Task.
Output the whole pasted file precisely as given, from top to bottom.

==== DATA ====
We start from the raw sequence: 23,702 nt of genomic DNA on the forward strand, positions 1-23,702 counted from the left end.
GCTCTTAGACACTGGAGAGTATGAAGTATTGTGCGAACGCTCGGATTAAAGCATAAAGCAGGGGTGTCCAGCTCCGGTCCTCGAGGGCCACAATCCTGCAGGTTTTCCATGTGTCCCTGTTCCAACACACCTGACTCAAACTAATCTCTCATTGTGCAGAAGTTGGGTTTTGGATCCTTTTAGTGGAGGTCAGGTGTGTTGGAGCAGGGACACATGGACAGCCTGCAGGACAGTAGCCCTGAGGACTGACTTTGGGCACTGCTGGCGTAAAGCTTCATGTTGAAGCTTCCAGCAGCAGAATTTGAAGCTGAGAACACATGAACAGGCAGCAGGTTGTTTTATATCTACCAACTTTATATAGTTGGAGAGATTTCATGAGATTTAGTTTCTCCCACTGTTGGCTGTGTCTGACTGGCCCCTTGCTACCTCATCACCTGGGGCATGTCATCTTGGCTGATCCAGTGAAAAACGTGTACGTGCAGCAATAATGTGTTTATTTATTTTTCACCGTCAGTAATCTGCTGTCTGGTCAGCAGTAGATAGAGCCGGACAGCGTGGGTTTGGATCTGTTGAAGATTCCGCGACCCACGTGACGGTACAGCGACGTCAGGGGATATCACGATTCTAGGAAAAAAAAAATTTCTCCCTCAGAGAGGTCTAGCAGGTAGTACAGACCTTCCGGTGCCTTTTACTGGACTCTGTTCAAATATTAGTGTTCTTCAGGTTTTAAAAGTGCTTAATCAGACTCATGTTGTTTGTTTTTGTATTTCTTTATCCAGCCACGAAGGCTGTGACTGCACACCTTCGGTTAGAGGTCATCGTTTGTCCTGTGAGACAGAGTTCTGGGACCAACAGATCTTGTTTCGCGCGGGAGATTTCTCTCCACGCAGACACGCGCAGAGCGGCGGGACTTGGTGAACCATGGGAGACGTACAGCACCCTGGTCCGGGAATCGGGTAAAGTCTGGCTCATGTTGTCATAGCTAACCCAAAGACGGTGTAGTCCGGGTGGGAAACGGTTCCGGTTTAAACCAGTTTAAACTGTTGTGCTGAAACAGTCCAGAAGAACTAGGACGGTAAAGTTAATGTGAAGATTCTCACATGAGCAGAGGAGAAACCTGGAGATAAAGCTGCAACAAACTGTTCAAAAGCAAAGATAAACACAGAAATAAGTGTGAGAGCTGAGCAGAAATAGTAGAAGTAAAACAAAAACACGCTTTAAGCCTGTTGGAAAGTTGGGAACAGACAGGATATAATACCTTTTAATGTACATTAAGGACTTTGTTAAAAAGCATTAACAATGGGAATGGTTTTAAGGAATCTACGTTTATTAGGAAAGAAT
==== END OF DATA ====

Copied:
We start from the raw sequence: 23,702 nt of genomic DNA on the forward strand, positions 1-23,702 counted from the left end.
GCTCTTAGACACTGGAGAGTATGAAGTATTGTGCGAACGCTCGGATTAAAGCATAAAGCAGGGGTGTCCAGCTCCGGTCCTCGAGGGCCACAATCCTGCAGGTTTTCCATGTGTCCCTGTTCCAACACACCTGACTCAAACTAATCTCTCATTGTGCAGAAGTTGGGTTTTGGATCCTTTTAGTGGAGGTCAGGTGTGTTGGAGCAGGGACACATGGACAGCCTGCAGGACAGTAGCCCTGAGGACTGACTTTGGGCACTGCTGGCGTAAAGCTTCATGTTGAAGCTTCCAGCAGCAGAATTTGAAGCTGAGAACACATGAACAGGCAGCAGGTTGTTTTATATCTACCAACTTTATATAGTTGGAGAGATTTCATGAGATTTAGTTTCTCCCACTGTTGGCTGTGTCTGACTGGCCCCTTGCTACCTCATCACCTGGGGCATGTCATCTTGGCTGATCCAGTGAAAAACGTGTACGTGCAGCAATAATGTGTTTATTTATTTTTCACCGTCAGTAATCTGCTGTCTGGTCAGCAGTAGATAGAGCCGGACAGCGTGGGTTTGGATCTGTTGAAGATTCCGCGACCCACGTGACGGTACAGCGACGTCAGGGGATATCACGATTCTAGGAAAAAAAAAATTTCTCCCTCAGAGAGGTCTAGCAGGTAGTACAGACCTTCCGGTGCCTTTTACTGGACTCTGTTCAAATATTAGTGTTCTTCAGGTTTTAAAAGTGCTTAATCAGACTCATGTTGTTTGTTTTTGTATTTCTTTATCCAGCCACGAAGGCTGTGACTGCACACCTTCGGTTAGAGGTCATCGTTTGTCCTGTGAGACAGAGTTCTGGGACCAACAGATCTTGTTTCGCGCGGGAGATTTCTCTCCACGCAGACACGCGCAGAGCGGCGGGACTTGGTGAACCATGGGAGACGTACAGCACCCTGGTCCGGGAATCGGGTAAAGTCTGGCTCATGTTGTCATAGCTAACCCAAAGACGGTGTAGTCCGGGTGGGAAACGGTTCCGGTTTAAACCAGTTTAAACTGTTGTGCTGAAACAGTCCAGAAGAACTAGGACGGTAAAGTTAATGTGAAGATTCTCACATGAGCAGAGGAGAAACCTGGAGATAAAGCTGCAACAAACTGTTCAAAAGCAAAGATAAACACAGAAATAAGTGTGAGAGCTGAGCAGAAATAGTAGAAGTAAAACAAAAACACGCTTTAAGCCTGTTGGAAAGTTGGGAACAGACAGGATATAATACCTTTTAATGTACATTAAGGACTTTGTTAAAAAGCATTAACAATGGGAATGGTTTTAAGGAATCTACGTTTATTAGGAAAGAAT